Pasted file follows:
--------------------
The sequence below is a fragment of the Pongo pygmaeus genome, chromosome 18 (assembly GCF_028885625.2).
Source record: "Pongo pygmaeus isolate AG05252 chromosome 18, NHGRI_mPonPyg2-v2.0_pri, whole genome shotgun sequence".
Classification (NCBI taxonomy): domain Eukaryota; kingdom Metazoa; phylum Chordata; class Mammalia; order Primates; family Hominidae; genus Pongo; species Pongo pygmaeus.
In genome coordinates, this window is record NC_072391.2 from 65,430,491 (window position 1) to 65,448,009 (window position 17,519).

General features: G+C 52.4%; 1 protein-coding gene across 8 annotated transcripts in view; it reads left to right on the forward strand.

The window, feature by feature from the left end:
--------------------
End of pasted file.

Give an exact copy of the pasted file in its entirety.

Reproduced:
The sequence below is a fragment of the Pongo pygmaeus genome, chromosome 18 (assembly GCF_028885625.2).
Source record: "Pongo pygmaeus isolate AG05252 chromosome 18, NHGRI_mPonPyg2-v2.0_pri, whole genome shotgun sequence".
Classification (NCBI taxonomy): domain Eukaryota; kingdom Metazoa; phylum Chordata; class Mammalia; order Primates; family Hominidae; genus Pongo; species Pongo pygmaeus.
In genome coordinates, this window is record NC_072391.2 from 65,430,491 (window position 1) to 65,448,009 (window position 17,519).

General features: G+C 52.4%; 1 protein-coding gene across 8 annotated transcripts in view; it reads left to right on the forward strand.

The window, feature by feature from the left end: